Dridex is a pretty nasty piece of malware. If you work at a banking institution in Europe, you might one day get an email with an Excel or Word attachment, indicating that it’s an invoice for services rendered. This document is a trap! More specifically, it’s a RAT–a Remote Access Trojan that allows a third party to upload and download files, run programs, see everything you’re doing on the internet, use your computer to commit crimes against others, and steal all of your most precious data. Recently, hackers have added a new capability. When victims click on a malicious link, they’re now… given a free copy of Avira antivirus?
Yes, in a hilarious turnabout, it appears that the would-be dupes of the scammers distributing this malware are now being freely given a copy of the very program that would protect them from evil. No, some criminal with a heart of gold hasn’t decided to turn legit. Rather, it appears as though some anonymous do-gooder, (a ‘white hat’ in industry terms) has hacked the Dridex distribution servers. Avira itself actually doesn’t have any idea what’s going on.
Ironically, since hacking in and of itself is illegal in most countries, the act of hacking the Dridex servers could potentially be seen about as non-criminal as robbing a drug dealer. Another potentially saddening possibility is that the perpetrators of Dridex did this themselves. From Avira, “Cybercriminals [might be] doing this to somehow upset Avira’s and other AV companies’ detection process,” which is largely automated. Another possibility is slightly frightening: When two malware programs are installed on the same computer, problems arise. The computer slows down, two criminals are stealing the same data, making it less valuable, and there’s a higher chance of malicious activity getting noticed. Thus, some distributors have been known to deliberately include AV packages within their malware–in order to clean out the competition.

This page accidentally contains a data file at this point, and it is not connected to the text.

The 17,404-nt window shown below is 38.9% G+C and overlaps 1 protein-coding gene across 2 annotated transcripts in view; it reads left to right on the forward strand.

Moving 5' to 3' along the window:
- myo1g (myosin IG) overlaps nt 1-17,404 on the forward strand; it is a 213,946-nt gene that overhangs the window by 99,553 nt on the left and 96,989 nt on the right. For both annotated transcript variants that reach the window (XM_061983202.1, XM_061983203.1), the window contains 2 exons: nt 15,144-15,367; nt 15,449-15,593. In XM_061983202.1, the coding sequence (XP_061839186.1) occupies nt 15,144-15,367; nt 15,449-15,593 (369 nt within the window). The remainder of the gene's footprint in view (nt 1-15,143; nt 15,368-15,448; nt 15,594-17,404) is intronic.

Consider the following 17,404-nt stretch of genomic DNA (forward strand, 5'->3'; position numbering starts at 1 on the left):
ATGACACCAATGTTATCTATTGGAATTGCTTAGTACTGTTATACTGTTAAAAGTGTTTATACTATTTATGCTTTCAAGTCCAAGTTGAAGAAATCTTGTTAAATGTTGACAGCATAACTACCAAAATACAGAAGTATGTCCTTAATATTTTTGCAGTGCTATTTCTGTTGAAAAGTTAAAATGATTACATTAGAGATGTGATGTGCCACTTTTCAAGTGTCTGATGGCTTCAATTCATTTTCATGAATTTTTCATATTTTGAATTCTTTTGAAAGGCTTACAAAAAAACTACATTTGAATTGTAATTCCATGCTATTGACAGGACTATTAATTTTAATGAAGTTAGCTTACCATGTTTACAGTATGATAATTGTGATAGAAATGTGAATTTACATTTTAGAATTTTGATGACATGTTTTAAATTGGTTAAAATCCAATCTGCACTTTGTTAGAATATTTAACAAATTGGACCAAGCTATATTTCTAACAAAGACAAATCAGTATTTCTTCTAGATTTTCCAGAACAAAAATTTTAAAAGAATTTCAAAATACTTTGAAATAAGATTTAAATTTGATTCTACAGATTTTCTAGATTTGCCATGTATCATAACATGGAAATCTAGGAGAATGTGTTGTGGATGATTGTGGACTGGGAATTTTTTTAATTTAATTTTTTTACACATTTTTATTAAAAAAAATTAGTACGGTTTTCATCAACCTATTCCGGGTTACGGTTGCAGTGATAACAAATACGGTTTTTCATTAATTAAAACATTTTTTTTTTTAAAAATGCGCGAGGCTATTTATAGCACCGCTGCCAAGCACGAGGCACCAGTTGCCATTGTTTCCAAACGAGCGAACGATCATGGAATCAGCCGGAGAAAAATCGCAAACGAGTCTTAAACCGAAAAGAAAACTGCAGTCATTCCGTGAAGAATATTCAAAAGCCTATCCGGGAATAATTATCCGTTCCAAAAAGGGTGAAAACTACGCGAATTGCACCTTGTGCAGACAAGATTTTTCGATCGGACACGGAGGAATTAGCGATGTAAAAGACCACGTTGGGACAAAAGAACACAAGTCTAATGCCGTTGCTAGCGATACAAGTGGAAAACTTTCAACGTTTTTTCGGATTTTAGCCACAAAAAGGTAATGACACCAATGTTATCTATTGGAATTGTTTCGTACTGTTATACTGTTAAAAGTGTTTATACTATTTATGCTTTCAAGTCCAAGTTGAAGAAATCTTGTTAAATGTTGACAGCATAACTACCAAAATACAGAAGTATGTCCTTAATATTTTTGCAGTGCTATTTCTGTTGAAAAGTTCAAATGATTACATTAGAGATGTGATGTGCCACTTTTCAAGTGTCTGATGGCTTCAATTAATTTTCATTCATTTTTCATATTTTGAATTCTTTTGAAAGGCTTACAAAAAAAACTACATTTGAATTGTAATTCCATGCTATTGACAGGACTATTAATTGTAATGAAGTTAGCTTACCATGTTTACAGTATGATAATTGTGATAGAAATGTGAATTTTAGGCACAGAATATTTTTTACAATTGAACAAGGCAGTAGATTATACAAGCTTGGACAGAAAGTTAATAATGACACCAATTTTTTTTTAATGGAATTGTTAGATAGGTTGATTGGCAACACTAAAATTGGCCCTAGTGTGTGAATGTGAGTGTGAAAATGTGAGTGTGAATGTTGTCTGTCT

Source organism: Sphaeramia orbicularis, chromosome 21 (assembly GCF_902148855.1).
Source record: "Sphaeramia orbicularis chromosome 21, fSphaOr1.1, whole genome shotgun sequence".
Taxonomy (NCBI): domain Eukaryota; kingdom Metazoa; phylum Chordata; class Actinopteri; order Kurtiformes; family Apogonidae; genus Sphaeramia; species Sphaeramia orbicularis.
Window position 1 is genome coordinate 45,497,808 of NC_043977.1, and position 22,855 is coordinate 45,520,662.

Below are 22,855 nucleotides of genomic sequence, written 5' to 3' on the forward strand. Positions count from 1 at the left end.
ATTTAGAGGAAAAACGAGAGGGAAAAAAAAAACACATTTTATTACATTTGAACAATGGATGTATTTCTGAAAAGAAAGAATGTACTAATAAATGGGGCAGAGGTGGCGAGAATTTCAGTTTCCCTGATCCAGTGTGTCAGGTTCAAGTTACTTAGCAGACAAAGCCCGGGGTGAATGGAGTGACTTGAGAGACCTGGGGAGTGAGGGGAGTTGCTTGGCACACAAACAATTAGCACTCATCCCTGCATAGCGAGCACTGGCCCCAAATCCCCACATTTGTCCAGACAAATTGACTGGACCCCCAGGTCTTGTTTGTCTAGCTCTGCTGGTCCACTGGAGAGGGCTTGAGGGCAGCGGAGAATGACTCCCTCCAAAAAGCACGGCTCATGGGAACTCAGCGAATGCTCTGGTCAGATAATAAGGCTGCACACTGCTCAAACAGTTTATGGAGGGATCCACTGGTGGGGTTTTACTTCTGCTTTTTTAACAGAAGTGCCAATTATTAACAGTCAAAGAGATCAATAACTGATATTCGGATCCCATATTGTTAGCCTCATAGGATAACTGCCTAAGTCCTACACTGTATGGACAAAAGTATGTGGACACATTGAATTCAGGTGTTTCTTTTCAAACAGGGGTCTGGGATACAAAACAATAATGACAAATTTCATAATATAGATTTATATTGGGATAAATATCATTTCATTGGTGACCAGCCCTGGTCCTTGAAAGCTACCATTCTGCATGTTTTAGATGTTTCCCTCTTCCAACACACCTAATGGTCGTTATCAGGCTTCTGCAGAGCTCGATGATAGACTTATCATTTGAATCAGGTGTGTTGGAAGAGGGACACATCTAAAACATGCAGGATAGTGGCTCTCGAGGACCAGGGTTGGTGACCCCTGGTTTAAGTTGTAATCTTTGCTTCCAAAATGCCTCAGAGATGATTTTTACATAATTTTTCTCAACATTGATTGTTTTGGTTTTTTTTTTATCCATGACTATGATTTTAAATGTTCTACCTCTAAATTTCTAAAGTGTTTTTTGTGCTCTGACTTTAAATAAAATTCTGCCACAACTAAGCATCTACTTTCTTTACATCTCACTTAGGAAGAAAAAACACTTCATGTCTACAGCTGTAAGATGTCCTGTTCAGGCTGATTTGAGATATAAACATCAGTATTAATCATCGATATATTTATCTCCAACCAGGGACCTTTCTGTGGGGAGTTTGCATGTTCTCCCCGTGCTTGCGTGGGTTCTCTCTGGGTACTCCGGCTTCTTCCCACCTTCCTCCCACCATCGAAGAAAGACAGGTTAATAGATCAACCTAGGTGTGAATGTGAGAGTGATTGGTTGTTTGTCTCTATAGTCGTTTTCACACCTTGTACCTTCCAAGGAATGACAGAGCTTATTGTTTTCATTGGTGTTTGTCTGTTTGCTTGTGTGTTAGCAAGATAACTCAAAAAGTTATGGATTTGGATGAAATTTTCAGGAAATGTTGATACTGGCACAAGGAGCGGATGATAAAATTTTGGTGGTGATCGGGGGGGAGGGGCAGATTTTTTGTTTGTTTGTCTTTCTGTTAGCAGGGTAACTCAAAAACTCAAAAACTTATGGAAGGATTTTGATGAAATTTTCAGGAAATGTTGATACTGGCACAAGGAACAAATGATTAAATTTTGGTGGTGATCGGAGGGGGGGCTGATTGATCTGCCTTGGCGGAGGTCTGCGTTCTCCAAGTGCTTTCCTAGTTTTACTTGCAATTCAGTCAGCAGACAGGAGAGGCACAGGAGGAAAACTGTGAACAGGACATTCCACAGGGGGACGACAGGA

Whichever way you slice it, however, if the crooks behind Dridex did intend to distribute Avira, they did so in a way that was counterproductive, at best. Thus, it’s finally okay to laugh at some cybersecurity news, as opposed to hiding under your desk.
[Post image via Shutterstock]